Districts are experiencing an increasing number of diverse students. That diversity encompasses not only race and ethnicity but also socioeconomics, English language learners, and special education. District leaders are working to create a school culture where all students feel a sense of belonging by implementing strategies to ensure Diversity, Equity and Inclusion (DEI).
PASS hosted a webinar that brought together district leaders from two Pennsylvania districts, Red Lion Area and Northern Lehigh, to share their stories of using data to inform their DEI efforts. Both districts are not historically diverse but have seen a doubling of FRL students and a significant increase in their ELL and special education populations over the last few years. They are also now exposed to multiple languages (7-18) and countries their students represent.
Foundations for DEI Efforts
Dr. Tania Stoker, assistant superintendent from Northern Lehigh, shared three areas as a foundation for their DEI effort. She stated, “We noticed our staff was not representative of our students. We needed students to see themselves in the adults teaching them.”
First, the district updated its recruiting practices widening the geographic area to find a workforce that reflects the diversity of the students they serve.
The second area was providing teachers with professional development to understand cultures, school climate, and DEI.
The third area was adopting a shared leadership style in the district where everyone – school board, community, parents, and students – has a voice at the table. Various forums, including student advisory groups promoting voice and choice, served each audience.
Eric Wilson, Chief Instructional Officer at Red Lion Area, discussed their efforts around Collective Teacher Efficacy, the collective belief of teachers in their ability to positively affect students. Teachers worked together, acknowledging their differences and celebrating their similarities, seeing how their collective work could make an impact when, as Wilson commented, “The room was the expert.” These practices were implemented in classrooms.
Elizabeth Stambaugh, Supervising Elementary Principal, added that surveys played a role in Red Lion Area’s efforts, as teachers pushed for more information about connectedness. With PASS, students answered questions that helped measure their attitudes toward building relationships and feeling connected, which are vital to a school’s culture and students’ success.
PASS is an online measure that helps districts uncover hidden factors impacting student success. It includes student surveys, multi-level reports and an intervention tool supporting hundreds of districts.
For both districts, PASS was instrumental in being able to see individual students who were struggling. As Dr. Stoker stated, “The data was eye-opening. Students seemed OK, but they were struggling. These struggles might have gone undetected if we didn’t have PASS.” At the subgroup-level, the data informed school programming. Red Lion Area School District used the data to help build MTSS Frameworks for Tier 1, 2 and 3 and SEL supports. Dr. Stoker added that the data allowed for proactive measures, particularly in the middle school, where her district created programs around appropriate social media use and self-harm.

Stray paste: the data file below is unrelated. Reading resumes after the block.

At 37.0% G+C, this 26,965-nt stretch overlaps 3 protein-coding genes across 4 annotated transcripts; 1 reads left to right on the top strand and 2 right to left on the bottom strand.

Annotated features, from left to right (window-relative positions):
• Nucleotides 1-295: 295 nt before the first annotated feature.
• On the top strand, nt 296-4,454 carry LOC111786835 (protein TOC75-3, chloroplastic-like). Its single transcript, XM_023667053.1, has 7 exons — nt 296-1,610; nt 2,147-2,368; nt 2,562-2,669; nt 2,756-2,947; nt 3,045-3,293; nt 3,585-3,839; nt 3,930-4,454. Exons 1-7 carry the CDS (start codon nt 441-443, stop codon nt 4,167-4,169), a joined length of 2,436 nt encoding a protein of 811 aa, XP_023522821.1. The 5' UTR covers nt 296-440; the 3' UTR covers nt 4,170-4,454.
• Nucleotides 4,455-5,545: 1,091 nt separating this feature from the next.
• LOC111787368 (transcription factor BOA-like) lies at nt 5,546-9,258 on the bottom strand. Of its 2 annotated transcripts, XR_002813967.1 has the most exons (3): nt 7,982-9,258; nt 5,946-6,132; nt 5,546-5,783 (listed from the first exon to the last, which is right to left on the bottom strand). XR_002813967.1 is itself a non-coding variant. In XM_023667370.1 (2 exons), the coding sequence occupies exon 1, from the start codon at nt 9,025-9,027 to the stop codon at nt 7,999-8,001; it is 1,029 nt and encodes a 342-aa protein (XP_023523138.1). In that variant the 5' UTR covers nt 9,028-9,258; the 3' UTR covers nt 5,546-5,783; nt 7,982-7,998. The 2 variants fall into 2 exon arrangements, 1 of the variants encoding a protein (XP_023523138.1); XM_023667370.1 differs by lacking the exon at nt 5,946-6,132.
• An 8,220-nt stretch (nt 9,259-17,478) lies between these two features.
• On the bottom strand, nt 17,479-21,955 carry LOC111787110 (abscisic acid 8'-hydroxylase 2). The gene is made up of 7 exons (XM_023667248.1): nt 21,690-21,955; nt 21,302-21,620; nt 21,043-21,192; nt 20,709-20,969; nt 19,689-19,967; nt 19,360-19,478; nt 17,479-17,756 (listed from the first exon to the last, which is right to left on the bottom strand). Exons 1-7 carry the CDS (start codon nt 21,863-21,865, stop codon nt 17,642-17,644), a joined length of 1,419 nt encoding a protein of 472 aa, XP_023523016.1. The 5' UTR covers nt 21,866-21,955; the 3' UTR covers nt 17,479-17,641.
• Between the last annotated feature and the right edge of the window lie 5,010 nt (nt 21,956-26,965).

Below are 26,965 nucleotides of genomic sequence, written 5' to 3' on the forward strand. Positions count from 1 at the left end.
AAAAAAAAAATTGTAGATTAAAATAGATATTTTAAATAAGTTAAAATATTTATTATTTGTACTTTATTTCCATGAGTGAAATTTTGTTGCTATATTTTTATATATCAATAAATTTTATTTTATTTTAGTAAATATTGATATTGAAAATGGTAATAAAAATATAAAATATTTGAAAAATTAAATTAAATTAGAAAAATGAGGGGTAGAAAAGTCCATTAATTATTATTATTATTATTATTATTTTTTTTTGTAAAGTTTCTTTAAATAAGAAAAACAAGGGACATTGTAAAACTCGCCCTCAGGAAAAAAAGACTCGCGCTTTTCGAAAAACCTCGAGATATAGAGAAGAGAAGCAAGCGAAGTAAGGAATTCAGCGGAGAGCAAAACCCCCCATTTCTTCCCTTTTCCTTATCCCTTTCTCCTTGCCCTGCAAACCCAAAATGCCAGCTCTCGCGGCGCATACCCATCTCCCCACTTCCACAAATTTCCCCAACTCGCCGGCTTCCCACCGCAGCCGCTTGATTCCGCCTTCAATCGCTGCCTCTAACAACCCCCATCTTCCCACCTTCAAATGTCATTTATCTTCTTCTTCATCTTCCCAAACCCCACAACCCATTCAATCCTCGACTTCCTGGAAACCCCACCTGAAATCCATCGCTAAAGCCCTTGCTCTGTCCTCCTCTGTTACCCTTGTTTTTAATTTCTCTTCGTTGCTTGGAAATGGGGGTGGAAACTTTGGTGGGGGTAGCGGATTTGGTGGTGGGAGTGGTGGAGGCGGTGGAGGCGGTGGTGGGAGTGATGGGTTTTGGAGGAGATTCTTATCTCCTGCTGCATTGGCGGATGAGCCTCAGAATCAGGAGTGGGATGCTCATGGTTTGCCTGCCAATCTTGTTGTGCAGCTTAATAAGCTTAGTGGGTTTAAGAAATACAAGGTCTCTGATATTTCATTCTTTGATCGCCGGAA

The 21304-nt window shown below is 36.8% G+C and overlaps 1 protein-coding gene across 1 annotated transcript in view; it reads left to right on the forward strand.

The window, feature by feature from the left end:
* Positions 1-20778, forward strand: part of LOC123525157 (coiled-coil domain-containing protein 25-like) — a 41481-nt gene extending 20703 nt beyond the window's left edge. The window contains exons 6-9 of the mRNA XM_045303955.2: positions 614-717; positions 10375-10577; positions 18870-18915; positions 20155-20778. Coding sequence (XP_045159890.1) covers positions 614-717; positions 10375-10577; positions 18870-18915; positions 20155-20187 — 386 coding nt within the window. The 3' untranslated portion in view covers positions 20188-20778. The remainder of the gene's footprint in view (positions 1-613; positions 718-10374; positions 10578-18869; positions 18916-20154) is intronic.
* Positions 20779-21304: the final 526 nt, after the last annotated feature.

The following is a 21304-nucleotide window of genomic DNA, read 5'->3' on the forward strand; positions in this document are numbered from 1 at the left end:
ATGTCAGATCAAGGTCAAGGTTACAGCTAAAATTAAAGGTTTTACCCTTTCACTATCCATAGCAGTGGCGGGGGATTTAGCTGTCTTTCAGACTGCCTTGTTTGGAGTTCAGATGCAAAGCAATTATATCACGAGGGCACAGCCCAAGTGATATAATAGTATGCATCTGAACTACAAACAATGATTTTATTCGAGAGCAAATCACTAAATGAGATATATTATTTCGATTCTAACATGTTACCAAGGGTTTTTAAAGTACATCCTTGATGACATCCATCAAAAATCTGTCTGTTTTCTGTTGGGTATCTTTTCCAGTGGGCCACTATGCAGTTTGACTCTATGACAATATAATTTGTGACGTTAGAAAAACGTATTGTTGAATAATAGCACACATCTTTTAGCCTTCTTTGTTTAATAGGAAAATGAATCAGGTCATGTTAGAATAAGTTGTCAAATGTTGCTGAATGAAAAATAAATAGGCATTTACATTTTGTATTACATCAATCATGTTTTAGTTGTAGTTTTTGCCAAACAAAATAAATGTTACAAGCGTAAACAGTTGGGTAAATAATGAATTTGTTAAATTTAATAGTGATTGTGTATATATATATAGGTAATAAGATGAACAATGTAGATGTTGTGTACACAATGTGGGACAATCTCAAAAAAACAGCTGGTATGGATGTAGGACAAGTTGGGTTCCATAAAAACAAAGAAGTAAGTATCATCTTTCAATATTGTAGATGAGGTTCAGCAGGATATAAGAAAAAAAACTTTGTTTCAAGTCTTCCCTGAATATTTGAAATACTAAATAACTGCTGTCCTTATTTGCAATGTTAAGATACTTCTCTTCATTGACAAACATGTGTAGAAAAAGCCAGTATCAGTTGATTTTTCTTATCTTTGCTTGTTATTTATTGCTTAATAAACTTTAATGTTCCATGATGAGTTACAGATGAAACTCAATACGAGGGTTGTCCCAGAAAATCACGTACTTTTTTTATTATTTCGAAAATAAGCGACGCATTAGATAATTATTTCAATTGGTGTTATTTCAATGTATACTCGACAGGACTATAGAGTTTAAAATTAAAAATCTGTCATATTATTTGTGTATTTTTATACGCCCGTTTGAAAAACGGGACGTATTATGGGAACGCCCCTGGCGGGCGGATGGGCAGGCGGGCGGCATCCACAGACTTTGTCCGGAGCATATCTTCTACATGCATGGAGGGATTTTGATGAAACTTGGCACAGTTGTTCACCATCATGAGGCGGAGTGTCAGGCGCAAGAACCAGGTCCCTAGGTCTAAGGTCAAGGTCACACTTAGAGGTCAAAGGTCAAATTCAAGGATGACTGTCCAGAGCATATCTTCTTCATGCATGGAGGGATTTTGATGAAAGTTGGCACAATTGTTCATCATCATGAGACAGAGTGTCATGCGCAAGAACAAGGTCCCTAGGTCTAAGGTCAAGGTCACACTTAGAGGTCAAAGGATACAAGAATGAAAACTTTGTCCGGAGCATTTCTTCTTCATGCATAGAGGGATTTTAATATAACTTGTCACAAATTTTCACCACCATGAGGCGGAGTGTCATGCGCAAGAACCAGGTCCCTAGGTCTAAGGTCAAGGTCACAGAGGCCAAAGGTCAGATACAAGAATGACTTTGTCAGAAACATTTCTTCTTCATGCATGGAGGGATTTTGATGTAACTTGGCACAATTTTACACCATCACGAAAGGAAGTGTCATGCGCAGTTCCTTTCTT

Eric Wilson referenced the big takeaway from the subgroup data showing ‘lack of engagement’ as a challenge the district faced as students returned from the pandemic. Katharine Diorio, Supervisor of Pupil Services, spoke about how it guided the formation of small group programs to address issues that impede student learning, like anger management. She emphasized those groups’ importance by stating, “We think of academics in school, but if students aren’t happy, it makes a big difference in how they learn.”
Vison for Increasing Inclusivity
The discussion focused on four actions as the districts look to continue and grow their DEI efforts First, both districts agree that adopting “people-first language” is crucial. For example, Spanish-speaking students are students who speak multiple languages. This language informs thoughts and, ultimately, behaviors. All students need to feel dignified and accepted.
Secondly, Red Lion Area School District noted that they make a point to bring together students across their five elementary schools. Eric Wilson emphasized, “It’s import for the students to meet and understand that we all work together.”
And lastly, students need to learn to be their own advocates. As Elizabeth Stambaugh stated, “Students need to be comfortable using their voice to address when something doesn’t feel right.”
Learn More About PASS
View the recorded webinar or schedule a demo with our PASS team to learn more about how PASS can support your district’s or school’s DEI efforts. We would love to partner with you to discover how to help all students within your district achieve more by overcoming non-academic barriers.